Howard Marks On Net Net Price Declines
Unsurprisingly, Marks does not believe in market timing, but he’s a big believer in averaging down.
Of businesses at a deep discount like net nets, Marks stated:
“Value investors score their biggest gains when they buy an underpriced asset averaged down unfailingly and have their analysis proved out.
“Thus there are two essentials for profits in a declining market: a view on intrinsic value, and to hold that view strongly enough to be able to hang on to buy, even as price decline suggests that you are wrong. Finally: you have to be right.”
There is a lot to unpack here in terms of net net investing strategy.
The first is clear cut: averaging down is much better than trying to time market rebounds. If your analysis leads you to like a company at 60, you should like it at 50, and love it at 40.
Next, you have to believe in your analysis of the company enough to hold it during a decline. That is why the net net strategy is so attractive for valuing a business compared to discounted cash flow (DCF), for example. With DCF, you are making a lot of assumptions 5-15 years in the future, a long time for any business. Meanwhile, with NCAV, you are looking at the current assets the business holds today and how they relate to the company’s outstanding liabilities. There is no predicting or assuming; it's right there on the balance sheet.
Finally, Marks makes an important point. At the end of the day, you have to be right about the fair value of the company and be sure enough to stick to that conviction. One thing that helps net net investors stick to the strategy is the spectacular performance history of net net investing.
In the end, we should greet market declines with open arms as they provide us with amazing buying opportunities and a chance to lower our average cost basis in our current positions. To sum up, I’ll defer to Marks again:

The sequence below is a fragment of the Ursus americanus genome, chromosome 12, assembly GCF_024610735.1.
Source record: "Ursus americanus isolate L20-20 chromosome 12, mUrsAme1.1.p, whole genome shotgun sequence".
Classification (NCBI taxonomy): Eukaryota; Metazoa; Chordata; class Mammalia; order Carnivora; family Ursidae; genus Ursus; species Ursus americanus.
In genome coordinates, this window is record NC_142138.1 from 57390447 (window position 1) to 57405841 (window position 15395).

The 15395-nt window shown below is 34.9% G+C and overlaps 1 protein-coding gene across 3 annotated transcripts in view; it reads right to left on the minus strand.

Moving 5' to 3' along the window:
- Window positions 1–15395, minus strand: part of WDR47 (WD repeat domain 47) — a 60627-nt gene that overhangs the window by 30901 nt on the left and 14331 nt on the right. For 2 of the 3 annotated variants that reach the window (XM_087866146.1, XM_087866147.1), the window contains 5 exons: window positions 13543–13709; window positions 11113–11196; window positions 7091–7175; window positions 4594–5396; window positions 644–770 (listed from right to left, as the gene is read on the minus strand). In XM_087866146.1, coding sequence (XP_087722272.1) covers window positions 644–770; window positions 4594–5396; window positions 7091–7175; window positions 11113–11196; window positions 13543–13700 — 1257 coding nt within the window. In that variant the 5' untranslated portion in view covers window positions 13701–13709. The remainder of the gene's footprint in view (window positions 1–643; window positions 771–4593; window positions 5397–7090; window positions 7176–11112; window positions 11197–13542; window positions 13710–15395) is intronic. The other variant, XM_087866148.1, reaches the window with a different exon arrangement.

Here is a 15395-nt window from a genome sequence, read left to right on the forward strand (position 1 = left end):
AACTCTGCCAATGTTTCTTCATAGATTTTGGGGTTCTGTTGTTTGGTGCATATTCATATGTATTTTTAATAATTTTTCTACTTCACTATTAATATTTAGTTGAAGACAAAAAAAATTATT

“Buy when they hate ‘em, sell when they love ‘em!”
Wrapping Up Howard Marks’ Net Net Strategy
Marks was a qualitative value investor. At Net Net Hunter, we also value the qualitative factors in an analysis by keeping our eyes peeled for future catalysts and other factors. Marks believed that the most important thing in investing was intrinsic value and whether that intrinsic value provided the necessary margin of safety to justify the risk.
We have seen how Marks respected Graham’s valuation method, giving it a shoutout near the beginning of his book. It's no coincidence that Marks’ view meshes so well with net net investing. After all, investing at a discount to NCAV was created in order to provide a large margin of safety when investing in the beaten down companies traditionally seen as “risky.” However, was it Marks’ belief on net nets that there is no risk involved?
“Even a net net can be doomed if the company's assets are squandered on money losing operations or unwise acquisitions.”
Marks rightly observes that every margin of safety can erode, even the large one afforded by net net investing. This is part of the reason why we look so closely at the burn rate of businesses—the decline in NCAV of a company over time.
In the end, Marks’ fund is far too large to realistically invest in the net nets he adores, but that doesn't mean we can’t take Marks’ net net ideas and apply them to our own investing. I want to close with a small gem that I believe encapsulates the mindset of a net net investor:
“There are few assets so bad that they can't be a good investment when bought cheap enough”